There are no good independent measurements of market share between the various distributions of desktop Linux, and that is leading to a continued back-and-forth between rivals.
In the latest installment, Fedora leader Max Spevack takes a shot at Ubuntu leader Mark Shuttleworth, who last year estimated Ubuntu's distribution at eight million users and, recently, re-estimated that down to about six million:
I have a follow up question, Mr. Shuttleworth. How did you manage to lose about 2 million users in less than 10 months? What does that mean for the future of Canonical and the funding that you provide to Ubuntu? Or were your numbers then, and now, simply made up? How many users do you actually have? Your inconsistent tales to reporters detract from the good work that the Ubuntu community guys like Jono and others are doing.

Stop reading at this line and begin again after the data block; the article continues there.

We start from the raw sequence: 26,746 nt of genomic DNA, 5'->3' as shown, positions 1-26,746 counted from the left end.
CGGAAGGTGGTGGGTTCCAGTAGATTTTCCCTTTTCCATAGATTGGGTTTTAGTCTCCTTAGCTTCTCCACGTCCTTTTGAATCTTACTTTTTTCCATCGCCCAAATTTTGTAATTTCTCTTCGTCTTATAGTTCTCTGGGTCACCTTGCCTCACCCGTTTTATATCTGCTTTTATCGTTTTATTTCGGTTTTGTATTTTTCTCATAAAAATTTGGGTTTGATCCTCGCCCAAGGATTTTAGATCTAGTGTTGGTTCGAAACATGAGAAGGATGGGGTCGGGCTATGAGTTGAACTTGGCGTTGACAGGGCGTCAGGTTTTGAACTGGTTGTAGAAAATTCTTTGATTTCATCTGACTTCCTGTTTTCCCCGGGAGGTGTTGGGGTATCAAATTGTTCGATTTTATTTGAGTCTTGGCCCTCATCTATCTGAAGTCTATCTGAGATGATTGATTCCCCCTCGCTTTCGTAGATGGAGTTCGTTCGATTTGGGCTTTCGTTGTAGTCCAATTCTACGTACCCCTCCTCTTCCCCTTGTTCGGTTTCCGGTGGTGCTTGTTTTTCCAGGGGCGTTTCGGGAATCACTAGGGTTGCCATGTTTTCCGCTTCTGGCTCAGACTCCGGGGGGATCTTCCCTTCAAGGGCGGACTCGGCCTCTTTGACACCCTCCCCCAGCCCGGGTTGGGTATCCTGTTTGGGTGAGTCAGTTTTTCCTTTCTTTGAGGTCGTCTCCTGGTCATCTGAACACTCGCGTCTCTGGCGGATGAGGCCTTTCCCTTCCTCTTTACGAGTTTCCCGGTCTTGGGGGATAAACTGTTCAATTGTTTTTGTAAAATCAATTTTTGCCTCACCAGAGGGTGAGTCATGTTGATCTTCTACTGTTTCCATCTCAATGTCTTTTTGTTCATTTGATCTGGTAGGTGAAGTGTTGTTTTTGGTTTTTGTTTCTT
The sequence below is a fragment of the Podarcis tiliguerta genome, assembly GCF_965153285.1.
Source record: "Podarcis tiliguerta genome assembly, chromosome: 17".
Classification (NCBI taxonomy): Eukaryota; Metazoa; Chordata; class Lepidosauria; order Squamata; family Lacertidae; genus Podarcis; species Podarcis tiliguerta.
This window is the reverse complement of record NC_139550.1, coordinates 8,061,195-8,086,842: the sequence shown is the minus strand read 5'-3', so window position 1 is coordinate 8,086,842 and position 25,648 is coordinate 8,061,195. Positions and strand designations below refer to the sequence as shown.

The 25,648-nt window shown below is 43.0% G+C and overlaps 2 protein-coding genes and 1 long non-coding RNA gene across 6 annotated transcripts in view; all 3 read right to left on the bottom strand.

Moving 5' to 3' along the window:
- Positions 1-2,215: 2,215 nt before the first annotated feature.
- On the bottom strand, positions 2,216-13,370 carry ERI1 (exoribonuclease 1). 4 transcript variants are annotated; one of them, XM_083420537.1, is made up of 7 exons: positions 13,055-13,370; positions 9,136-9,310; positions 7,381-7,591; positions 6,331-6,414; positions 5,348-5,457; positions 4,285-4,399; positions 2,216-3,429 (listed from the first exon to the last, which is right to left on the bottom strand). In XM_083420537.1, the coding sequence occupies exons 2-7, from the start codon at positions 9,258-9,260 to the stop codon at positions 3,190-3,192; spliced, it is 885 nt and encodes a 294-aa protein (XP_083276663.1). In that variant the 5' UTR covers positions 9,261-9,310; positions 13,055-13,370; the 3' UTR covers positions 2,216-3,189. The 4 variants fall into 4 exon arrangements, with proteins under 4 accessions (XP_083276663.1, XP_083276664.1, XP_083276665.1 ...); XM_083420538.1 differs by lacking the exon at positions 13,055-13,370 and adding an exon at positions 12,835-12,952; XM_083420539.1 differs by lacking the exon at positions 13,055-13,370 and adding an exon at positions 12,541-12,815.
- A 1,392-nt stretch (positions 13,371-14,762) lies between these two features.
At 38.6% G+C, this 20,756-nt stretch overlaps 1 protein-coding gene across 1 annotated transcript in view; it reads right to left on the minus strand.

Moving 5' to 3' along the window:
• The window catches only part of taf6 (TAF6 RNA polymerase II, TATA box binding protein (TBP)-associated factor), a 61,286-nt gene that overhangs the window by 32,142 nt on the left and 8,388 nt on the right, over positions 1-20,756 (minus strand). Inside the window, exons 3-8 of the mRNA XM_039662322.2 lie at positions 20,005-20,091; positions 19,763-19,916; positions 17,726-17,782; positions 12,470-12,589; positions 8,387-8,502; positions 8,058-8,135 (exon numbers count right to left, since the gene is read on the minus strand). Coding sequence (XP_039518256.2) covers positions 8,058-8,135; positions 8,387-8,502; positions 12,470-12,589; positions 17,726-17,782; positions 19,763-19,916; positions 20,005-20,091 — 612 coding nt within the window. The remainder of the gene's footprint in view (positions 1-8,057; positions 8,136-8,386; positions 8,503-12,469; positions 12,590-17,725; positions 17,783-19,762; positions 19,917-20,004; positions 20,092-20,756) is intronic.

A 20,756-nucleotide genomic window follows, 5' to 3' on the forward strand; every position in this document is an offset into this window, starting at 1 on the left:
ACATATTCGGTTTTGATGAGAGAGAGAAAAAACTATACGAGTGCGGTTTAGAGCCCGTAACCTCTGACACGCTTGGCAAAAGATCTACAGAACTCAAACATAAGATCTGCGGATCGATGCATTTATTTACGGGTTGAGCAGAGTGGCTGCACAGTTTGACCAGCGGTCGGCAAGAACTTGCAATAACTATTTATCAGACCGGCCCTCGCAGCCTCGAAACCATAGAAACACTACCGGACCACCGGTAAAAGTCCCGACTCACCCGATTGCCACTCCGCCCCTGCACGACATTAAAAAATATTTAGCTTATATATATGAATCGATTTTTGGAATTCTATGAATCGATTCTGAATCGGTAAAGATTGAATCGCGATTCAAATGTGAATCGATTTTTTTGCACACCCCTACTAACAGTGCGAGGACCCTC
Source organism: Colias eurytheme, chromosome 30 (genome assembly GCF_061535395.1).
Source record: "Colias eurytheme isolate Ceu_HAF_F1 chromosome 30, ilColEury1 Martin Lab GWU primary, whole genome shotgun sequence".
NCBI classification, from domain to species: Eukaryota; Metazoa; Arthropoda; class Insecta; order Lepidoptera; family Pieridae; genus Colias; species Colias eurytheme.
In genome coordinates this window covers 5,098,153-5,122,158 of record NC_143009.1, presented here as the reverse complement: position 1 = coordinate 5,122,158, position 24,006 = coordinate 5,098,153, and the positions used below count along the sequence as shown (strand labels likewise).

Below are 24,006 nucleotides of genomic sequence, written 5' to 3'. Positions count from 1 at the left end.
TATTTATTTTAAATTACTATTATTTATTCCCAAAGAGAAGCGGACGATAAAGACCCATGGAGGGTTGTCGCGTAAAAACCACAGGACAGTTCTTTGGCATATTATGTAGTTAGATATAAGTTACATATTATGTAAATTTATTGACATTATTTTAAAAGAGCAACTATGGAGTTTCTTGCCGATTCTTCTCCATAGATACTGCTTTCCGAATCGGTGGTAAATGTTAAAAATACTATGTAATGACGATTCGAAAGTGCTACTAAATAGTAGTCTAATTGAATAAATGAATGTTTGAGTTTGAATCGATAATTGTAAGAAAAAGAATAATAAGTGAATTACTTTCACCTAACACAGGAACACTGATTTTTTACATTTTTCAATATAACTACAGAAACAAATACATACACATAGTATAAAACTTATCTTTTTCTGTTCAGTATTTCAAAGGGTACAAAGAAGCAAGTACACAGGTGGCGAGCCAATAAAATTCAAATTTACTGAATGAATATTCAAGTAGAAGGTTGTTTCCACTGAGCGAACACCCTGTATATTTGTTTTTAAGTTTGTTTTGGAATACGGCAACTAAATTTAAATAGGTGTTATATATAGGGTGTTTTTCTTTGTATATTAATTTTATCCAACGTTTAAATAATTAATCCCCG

Spevack then points to this statistics page and says the Fedora community "makes a good-faith attempt at statistical transparency." The numbers seem to indicate that anywhere from 65,000 to 177,000 unique visitors a week download Fedora.
Ubuntu has been on somewhat of a roll this year, including an agreement by Dell, Round Rock, Texas, to pre-load the flavor of Linux on some of its notebooks and desktops. But, to date, there have been no independently certified numbers on Ubuntu's installed base.